Construction on single family homes fueled housing starts last month, reaching a near eight-year high.
According to new information from the U.S. Department of Housing and Urban Development (HUD), as well as the Commerce Department, starts on privately owned homes came in at a seasonally adjusted annual rate of 1,206,000, just a 0.2 percent increase over June but a 10.1 percent increase over July of 2014. Single family units jumped 12.8 percent over the prior month to a rate of 782,000.
Despite the positive single family production, multifamily starts fell 17 percent to 424,000 last month.
"A mixed bag from July's data, but with the strength we are seeing in home builder confidence, which is at its highest level in ten years, we expect to see an ongoing pick-up in starts as we move into the fall," Tom Wind, executive vice president of Home Lending at EverBank told HousingWire.com.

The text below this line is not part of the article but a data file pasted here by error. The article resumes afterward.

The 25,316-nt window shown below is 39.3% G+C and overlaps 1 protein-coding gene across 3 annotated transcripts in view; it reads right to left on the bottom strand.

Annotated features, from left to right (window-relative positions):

The sentiments of home builder confidence Wind mentioned were echoed by National Association of Home Builders chairman Tom Woods, but Woods said that permitting is dampening what would be an otherwise strong July.
"Our builders are reporting more confidence in the market, and are stepping up production of single-family homes as a result," Woods said in a release. "However, builders are still reporting problems accessing land and labor."
Figures from HUD seem to confirm this. Permits fell 16.3 percent in July when compared to June to a seasonally adjusted rate of 1,119,000, but were still 7.5 percent above the number of permits in July of 2014. The reason for the significant month over month decrease is a drop in multifamily permits, which were almost a third less than they were in June, falling 31.8 percent to 440,000. Single family permits dipped slightly to 679,000, a 1.9 percent drop.
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